Basic psychology: definition, objectives and theories that influence it

To understand psychology, we have to imagine a giant mental map where we find, roughly speaking, two central concepts or backbones: applied psychology (practical part of psychology) and basic psychology (theoretical part).

Basic psychology studies the psychic processes and behaviors of human beings, As well as the laws governing these processes and conduct. In turn, it feeds on different historical currents that we will know about in this article.

For its part, applied psychology collects the contributions of basic psychology to put them into practice and solve people’s problems.

    Basic psychology and applied psychology

    Basic psychology is, in a way, the most basic part of psychology. Which means applied psychology is based on basic psychology as a fundamental science. But what is applied psychology?

    Generally speaking, applied psychology is a concept which refers to the practical side of psychology; uses the knowledge acquired and the methods developed by basic psychology. In other words, it puts into practice the knowledge obtained not only by basic psychology, but also by different branches of psychology (for example social psychology, experimental, evolutionary, developmental psychology …).

    The goal of applied psychology is to solve the problems of everyday life, Improve people’s quality of life and make their functioning more positive and adaptive.

    In addition, the different branches of applied psychology deal with the functionality of the mentioned processes, in the different environments of the individual.

      General psychology

      But to talk about basic psychology, we must also understand what general psychology is; this is the part of basic psychology that you study mental processes and behavior of the individual considered normal and mature.

      This is why the specific contents of general psychology do not correspond exactly to all the knowledge of basic psychology.

      Basic psychology: what is it?

      For its part, basic psychology is a fundamental part of psychology, which deals with the study of the psychic processes and behaviors of human beings, as well as the laws governing these processes and leads. It tries to explain the processes underlying the behavior that the organism develops or performs.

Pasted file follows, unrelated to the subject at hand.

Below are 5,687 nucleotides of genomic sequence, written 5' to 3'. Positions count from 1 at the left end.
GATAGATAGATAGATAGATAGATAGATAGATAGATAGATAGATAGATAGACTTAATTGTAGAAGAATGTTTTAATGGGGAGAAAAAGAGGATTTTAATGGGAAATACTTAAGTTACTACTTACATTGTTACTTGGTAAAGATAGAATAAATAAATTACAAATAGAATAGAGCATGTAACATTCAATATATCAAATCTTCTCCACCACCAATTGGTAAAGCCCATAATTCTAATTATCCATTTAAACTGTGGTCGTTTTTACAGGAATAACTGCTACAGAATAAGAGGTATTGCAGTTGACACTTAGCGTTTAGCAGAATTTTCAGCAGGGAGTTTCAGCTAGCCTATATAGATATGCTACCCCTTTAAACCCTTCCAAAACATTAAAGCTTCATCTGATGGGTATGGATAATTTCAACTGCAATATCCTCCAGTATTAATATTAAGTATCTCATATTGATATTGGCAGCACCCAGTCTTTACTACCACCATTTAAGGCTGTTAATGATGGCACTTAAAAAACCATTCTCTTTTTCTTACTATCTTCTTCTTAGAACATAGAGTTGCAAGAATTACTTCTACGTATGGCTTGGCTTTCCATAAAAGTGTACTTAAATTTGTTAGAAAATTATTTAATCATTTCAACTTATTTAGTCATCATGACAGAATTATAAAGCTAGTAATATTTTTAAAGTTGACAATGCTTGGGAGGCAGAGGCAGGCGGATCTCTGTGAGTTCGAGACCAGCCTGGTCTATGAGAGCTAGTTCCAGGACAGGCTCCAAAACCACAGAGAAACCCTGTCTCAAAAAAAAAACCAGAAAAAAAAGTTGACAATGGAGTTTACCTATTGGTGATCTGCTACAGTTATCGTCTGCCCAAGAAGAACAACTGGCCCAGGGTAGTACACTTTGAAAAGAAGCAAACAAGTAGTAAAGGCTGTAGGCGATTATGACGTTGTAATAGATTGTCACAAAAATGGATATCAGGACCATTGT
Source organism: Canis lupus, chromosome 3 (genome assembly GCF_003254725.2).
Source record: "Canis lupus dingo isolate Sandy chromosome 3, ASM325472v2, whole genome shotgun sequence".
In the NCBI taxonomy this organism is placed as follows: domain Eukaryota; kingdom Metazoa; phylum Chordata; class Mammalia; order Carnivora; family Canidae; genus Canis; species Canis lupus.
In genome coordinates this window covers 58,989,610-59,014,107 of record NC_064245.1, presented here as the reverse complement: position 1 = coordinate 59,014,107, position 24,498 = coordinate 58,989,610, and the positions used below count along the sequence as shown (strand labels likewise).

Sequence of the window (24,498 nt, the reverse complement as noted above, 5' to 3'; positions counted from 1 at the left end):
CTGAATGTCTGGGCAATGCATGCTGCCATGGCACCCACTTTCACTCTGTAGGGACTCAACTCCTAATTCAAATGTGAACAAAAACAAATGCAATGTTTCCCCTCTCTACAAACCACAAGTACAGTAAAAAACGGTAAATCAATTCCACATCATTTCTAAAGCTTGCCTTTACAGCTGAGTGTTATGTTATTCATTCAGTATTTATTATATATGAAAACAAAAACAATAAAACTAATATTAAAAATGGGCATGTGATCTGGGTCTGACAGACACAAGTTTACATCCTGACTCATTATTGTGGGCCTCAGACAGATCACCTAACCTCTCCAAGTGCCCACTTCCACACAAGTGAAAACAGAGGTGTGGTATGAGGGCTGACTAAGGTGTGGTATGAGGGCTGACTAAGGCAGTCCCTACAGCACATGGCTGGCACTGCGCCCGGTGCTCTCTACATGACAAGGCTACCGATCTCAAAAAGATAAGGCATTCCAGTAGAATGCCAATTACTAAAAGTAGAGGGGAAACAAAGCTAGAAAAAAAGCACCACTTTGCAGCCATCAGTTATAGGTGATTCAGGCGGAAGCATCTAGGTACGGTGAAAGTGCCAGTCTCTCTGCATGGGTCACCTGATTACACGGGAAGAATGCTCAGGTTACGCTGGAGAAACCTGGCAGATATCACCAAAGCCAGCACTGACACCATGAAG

In other words, basic psychology encompasses all that knowledge of mind and behavior that is not applied. Basic psychology focuses on a number of areas of knowledge or research.

      Research areas

      The areas that basic psychology mainly studies are 6:

      • Memory.
      • Learning.
      • Sensation.
      • Reasoning.
      • Perception.
      • Motivation.

      psychological currents

      Basic psychology he is nourished and supported by different psychological currents to develop his explanations and theories. Historically, the main currents that fed basic psychology were – and are – (in chronological order) a total of 9:

      1. Structuralism

      Initiated by Wundt at the beginning of the 19th century, he attempts to study consciousness scientifically (considered as the object of psychology).

      2. Functionalism

      Developed by William James a little later, also in the 19th century. He is interested in the functional and pragmatic approach of consciousness.

        3. Psychoanalysis

        Prompted by Sigmund Freud at the end of the 19th century. Freud began his studies of neurosis with psychoanalysis, facing the traditional anatomical or physiological model.

        4. Russian reflexology

        Developed by Ivan Pavlov. Pavlov discovers a procedure (the conditioned reflex) to study the dynamics of psychic activity which he calls “higher nervous activity”.

        5. Behaviorism

        Launched in the United States at the beginning of the 20th century by John Watson. Watson, faced with the failure of introspection, seeks a method whose results are absolutely objective. He studies behavior and its genesis, and uses techniques that can control and change it.

        6. Gestalt

        It appeared in Germany at the beginning of the 20th century, at the hands of Wertheimer. He considers that “the whole is more than the sum of the parts” and therefore does not seek to decompose the psychological phenomenon into parts.


        It was born in the 1930s by three major authors: Hull, Tolman and Skinner. It is based on an experimental analysis of the behavior, And his doctrine is based on operant conditioning (stimulus – response – reinforcer).

        8. Cognitivism

        It appeared in the 1950s and 1960s, spurred on by Piaget and Neisser, as behaviorism began to be questioned for its excessive reductionism and cognitive variables began to be taken into account in the study of human activity.

        9. Humanism

        It also finds its origin in the 1950s and 1960s, a little later than cognitivism, with authors such as Rogers, Allport and Maslow. It represents a conception of man close to the most traditional philosophical currents and encompasses concepts such as self-realization and human motivation.

        Bibliographical references:

        • Arias, MF and Fernández, F. (2000). Basic psychology, applied psychology and research methodology: the paradigmatic case of experimental and applied behavioral analysis. Latin American Journal of Psychology, 32 (2), 277-300.
        • García Vega, L. (2007). Brief history of psychology. 2nd edition. 21st century. Madrid.

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